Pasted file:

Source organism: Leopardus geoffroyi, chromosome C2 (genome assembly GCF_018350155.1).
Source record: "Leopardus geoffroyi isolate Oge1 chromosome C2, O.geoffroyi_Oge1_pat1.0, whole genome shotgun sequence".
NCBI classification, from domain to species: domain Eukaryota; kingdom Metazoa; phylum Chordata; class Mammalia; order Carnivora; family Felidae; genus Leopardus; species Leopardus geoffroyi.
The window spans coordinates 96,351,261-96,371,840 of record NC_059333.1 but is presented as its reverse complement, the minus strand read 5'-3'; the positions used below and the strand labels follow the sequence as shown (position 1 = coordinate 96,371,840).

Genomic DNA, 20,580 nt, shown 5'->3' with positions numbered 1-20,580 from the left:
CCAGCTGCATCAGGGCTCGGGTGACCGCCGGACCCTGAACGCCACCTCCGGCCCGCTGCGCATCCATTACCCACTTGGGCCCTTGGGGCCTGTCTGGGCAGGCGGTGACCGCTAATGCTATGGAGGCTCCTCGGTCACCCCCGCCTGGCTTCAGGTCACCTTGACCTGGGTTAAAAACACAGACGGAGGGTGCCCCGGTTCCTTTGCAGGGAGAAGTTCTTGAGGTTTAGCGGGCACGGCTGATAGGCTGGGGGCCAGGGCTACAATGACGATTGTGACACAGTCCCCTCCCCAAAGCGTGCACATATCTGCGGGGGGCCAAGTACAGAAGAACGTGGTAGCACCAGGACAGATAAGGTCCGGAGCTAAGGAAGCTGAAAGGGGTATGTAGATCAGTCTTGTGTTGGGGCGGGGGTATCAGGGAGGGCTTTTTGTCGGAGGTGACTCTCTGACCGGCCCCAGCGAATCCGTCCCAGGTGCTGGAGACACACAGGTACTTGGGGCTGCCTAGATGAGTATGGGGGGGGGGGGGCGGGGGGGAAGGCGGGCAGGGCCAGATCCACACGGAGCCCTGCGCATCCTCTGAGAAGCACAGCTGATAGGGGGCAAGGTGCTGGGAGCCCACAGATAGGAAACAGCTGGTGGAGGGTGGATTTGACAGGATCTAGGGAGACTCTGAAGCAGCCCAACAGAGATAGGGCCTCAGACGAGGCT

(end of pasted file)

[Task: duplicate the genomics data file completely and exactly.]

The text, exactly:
Source organism: Leopardus geoffroyi, chromosome C2 (genome assembly GCF_018350155.1).
Source record: "Leopardus geoffroyi isolate Oge1 chromosome C2, O.geoffroyi_Oge1_pat1.0, whole genome shotgun sequence".
NCBI classification, from domain to species: domain Eukaryota; kingdom Metazoa; phylum Chordata; class Mammalia; order Carnivora; family Felidae; genus Leopardus; species Leopardus geoffroyi.
The window spans coordinates 96,351,261-96,371,840 of record NC_059333.1 but is presented as its reverse complement, the minus strand read 5'-3'; the positions used below and the strand labels follow the sequence as shown (position 1 = coordinate 96,371,840).

Genomic DNA, 20,580 nt, shown 5'->3' with positions numbered 1-20,580 from the left:
CCAGCTGCATCAGGGCTCGGGTGACCGCCGGACCCTGAACGCCACCTCCGGCCCGCTGCGCATCCATTACCCACTTGGGCCCTTGGGGCCTGTCTGGGCAGGCGGTGACCGCTAATGCTATGGAGGCTCCTCGGTCACCCCCGCCTGGCTTCAGGTCACCTTGACCTGGGTTAAAAACACAGACGGAGGGTGCCCCGGTTCCTTTGCAGGGAGAAGTTCTTGAGGTTTAGCGGGCACGGCTGATAGGCTGGGGGCCAGGGCTACAATGACGATTGTGACACAGTCCCCTCCCCAAAGCGTGCACATATCTGCGGGGGGCCAAGTACAGAAGAACGTGGTAGCACCAGGACAGATAAGGTCCGGAGCTAAGGAAGCTGAAAGGGGTATGTAGATCAGTCTTGTGTTGGGGCGGGGGTATCAGGGAGGGCTTTTTGTCGGAGGTGACTCTCTGACCGGCCCCAGCGAATCCGTCCCAGGTGCTGGAGACACACAGGTACTTGGGGCTGCCTAGATGAGTATGGGGGGGGGGGGGCGGGGGGGAAGGCGGGCAGGGCCAGATCCACACGGAGCCCTGCGCATCCTCTGAGAAGCACAGCTGATAGGGGGCAAGGTGCTGGGAGCCCACAGATAGGAAACAGCTGGTGGAGGGTGGATTTGACAGGATCTAGGGAGACTCTGAAGCAGCCCAACAGAGATAGGGCCTCAGACGAGGCT